Criminal Justice

Rapper Meek Mill's 12-Year Probation Nightmare Finally Comes to an End

Mill's legal problems are now over, but he remains involved in efforts to push for important probation reforms.

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Rapper Meek Mill (real name: Robert Rihmeek Williams) has successfully ended a 12-year legal fight in Philadelphia that shined a national spotlight on serious problems with America's probation system.

Mill, who is now 32 years old, was arrested as a 19-year-old for drug and gun charges. A police officer claimed Mill pointed a gun at him. Mill denied the charges but pleaded guilty and served eight months in prison. Then he was put on probation for five years, and that's when his life somehow managed to get worse.  The judge overseeing Mill's probation, Genece Brinkley, seemed to have an ax to grind with Mill, frequently lecturing him, extending his probation, and then ultimately threatening him with prison time for a scuffle in an airport with paparazzi (the charges were dropped) and an absurd arrest for popping a wheelie on his dirtbike in Manhattan while not wearing a helmet.

Brinkley sentenced him to two to four years in prison, and he served another five months before higher courts in Pennsylvania intervened and removed Brinkley from the case. Furthermore, as investigators went back to examine the initial arrest they discovered that the cop responsible was later fired from the police department for lying and theft. Another officer on the scene said that Mill was not brandishing the gun at the officer, but attempting to discard it.

In July, Mill was granted a new trial for those initial charges. Yesterday he resolved the case by pleading to a misdemeanor charge of carrying a gun in public. There will be no additional punishment. No more jail time and, just as significantly, no more probation. After he left court Tuesday he thanked his many supporters:

It may be the end of Mill's legal troubles, but it's not the end of his criminal justice activism. Mill's fame as a rapper helped highlight a chronic problem that persists in many places around the country and doesn't get nearly enough attention: Probation, rather than being a tool to justify shorter jail sentences by monitoring people after release, has become a form of punishment of its own, subjecting people to the capricious whims of judges and probation officers looking for reasons to send them back to jail. Long probation terms (like Mill's) do not prevent mass incarceration but actually fuel it, in addition to saddling poor people with extensive fines and court fees they have to pay if they want to stay free.

Mill, along with his friend Michael Rubin, co-owner of the Philadelphia 76ers, launched Reform Alliance, an organization devoted to trying to fund reforms to probation and parole laws to make them less oppressive. They're among several criminal reform groups pushing for Pennsylvania to pass legislation that would set caps on how long a person may be on probation and forbid courts from extending somebody's probation as punishment for being unable to pay fines or fees. He said yesterday he would continue his efforts:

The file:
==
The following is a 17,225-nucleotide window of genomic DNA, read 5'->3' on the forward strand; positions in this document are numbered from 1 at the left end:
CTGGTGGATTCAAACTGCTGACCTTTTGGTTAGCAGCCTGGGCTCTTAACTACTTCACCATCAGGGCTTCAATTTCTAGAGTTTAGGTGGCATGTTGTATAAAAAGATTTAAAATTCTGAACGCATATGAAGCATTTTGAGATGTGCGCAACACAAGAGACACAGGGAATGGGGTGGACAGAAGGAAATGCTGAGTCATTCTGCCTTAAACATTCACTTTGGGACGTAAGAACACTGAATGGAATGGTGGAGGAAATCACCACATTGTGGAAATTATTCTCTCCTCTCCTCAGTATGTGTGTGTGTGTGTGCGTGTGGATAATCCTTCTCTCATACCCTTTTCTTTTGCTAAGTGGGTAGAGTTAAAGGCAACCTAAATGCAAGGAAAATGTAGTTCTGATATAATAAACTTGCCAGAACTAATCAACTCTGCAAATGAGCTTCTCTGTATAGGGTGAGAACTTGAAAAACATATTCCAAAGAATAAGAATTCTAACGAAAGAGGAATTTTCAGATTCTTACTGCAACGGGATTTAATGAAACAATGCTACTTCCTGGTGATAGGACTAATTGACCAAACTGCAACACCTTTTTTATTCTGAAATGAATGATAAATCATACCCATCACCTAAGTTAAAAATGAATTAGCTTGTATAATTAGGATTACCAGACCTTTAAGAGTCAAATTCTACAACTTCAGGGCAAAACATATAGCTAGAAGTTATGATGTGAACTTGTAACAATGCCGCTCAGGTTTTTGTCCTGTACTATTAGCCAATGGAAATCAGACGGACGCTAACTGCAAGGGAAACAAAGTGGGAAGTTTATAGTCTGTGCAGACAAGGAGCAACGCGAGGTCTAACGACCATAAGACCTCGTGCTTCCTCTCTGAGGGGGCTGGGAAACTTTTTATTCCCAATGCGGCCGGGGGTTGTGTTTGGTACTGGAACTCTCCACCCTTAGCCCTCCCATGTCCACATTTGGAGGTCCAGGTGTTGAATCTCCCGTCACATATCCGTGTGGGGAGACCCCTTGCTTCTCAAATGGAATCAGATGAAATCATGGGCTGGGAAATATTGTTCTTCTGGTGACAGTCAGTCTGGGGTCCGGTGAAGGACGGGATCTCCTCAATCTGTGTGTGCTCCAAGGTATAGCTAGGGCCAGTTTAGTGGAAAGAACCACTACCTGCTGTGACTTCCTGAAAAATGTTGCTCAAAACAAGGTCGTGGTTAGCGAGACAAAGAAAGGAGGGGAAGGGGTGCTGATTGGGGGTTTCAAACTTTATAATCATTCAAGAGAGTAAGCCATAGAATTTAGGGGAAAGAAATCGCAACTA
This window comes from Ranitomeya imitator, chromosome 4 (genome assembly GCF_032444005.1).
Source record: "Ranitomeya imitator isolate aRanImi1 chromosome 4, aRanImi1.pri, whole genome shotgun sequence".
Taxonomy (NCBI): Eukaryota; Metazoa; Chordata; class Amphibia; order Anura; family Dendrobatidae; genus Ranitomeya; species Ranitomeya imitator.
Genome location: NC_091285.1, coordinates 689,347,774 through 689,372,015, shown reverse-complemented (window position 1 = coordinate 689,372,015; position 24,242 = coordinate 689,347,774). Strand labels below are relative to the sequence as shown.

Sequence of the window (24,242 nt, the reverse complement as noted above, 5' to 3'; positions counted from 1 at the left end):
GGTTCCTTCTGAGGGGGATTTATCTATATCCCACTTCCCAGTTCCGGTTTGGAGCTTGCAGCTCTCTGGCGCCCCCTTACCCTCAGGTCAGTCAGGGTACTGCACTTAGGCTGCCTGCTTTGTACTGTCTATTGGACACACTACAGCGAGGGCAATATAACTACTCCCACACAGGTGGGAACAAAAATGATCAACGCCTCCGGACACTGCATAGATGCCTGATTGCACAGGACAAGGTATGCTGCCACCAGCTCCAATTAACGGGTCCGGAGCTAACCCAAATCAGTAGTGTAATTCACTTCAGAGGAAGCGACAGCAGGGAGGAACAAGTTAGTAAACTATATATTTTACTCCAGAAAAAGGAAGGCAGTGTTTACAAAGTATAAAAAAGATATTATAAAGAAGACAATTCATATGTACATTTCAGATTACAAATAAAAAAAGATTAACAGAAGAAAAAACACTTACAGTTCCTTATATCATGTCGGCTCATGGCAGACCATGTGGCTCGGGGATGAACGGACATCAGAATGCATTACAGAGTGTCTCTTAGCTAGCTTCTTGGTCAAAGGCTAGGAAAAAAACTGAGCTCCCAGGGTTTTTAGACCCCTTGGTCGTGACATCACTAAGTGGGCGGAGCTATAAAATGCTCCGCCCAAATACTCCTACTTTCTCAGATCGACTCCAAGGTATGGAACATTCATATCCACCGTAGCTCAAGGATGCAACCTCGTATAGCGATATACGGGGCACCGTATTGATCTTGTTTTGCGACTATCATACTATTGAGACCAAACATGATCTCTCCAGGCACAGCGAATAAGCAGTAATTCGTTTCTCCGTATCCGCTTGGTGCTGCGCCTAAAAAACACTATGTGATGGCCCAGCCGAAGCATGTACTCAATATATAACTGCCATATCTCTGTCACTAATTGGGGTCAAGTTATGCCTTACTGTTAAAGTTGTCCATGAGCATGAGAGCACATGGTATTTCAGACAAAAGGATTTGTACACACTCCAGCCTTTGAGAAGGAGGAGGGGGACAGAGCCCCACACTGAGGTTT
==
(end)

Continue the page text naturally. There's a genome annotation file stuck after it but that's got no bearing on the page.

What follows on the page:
A five-part docuseries released in August on Amazon Prime called Free Meek documents the rapper's struggles. Check it out here.

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11 responses to “Rapper Meek Mill's 12-Year Probation Nightmare Finally Comes to an End

  1. …pushing for Pennsylvania to pass legislation that would set caps on how long a person may be on probation and forbid courts from extending somebody’s probation as punishment for being unable to pay fines or fees.

    In case he hasn’t been paying attention, the great Commonwealth of Pennsylvania and the even greater sh*thole City of Filthadepthsia needs that fee money and those correctional jobs.

  2. But how will the the fuzz squeeze some moop into giving them the skinny, if not by threatening their probation?

  3. I am making 10,000 Dollar at home own laptop .Just do work online 4 to 6 hour proparly . so i make my family happy and u can do

    …….. Read More

  4. I had a friend that was re-sent to jail because he violated his probation by not living at the exact address the court ordered him to.

    Why wasn’t he living at the proper address? His father kicked him out for being gay.

    America is a police state.

  5. for popping a wheeling

    Those damn kids with their raps and shoot-em-ups and twitbooks!

  6. “shined a national spotlight on serious problems with America’s probation system.”

    “The judge overseeing Mill’s probation, Genece Brinkley, seemed to have an ax to grind”

    I fail to see how the 2 are related myself!
    But @reason has – maybe just to write another article.

  7. And he will not now have a record as a convicted felon, which is also important but not even mentioned directly.

  8. “Yesterday he resolved the case by pleading to a misdemeanor charge of carrying a gun in public.”

    Is that the same thing as bearing arms?

  9. “A police officer claimed Mill pointed a gun at him.”

    If he did, why wasn’t he shot? Or perhaps the charge was…exaggerated?

    1. In other words, you’d think the cop would have shot him instead of bringing him to trial – if the charges were true.

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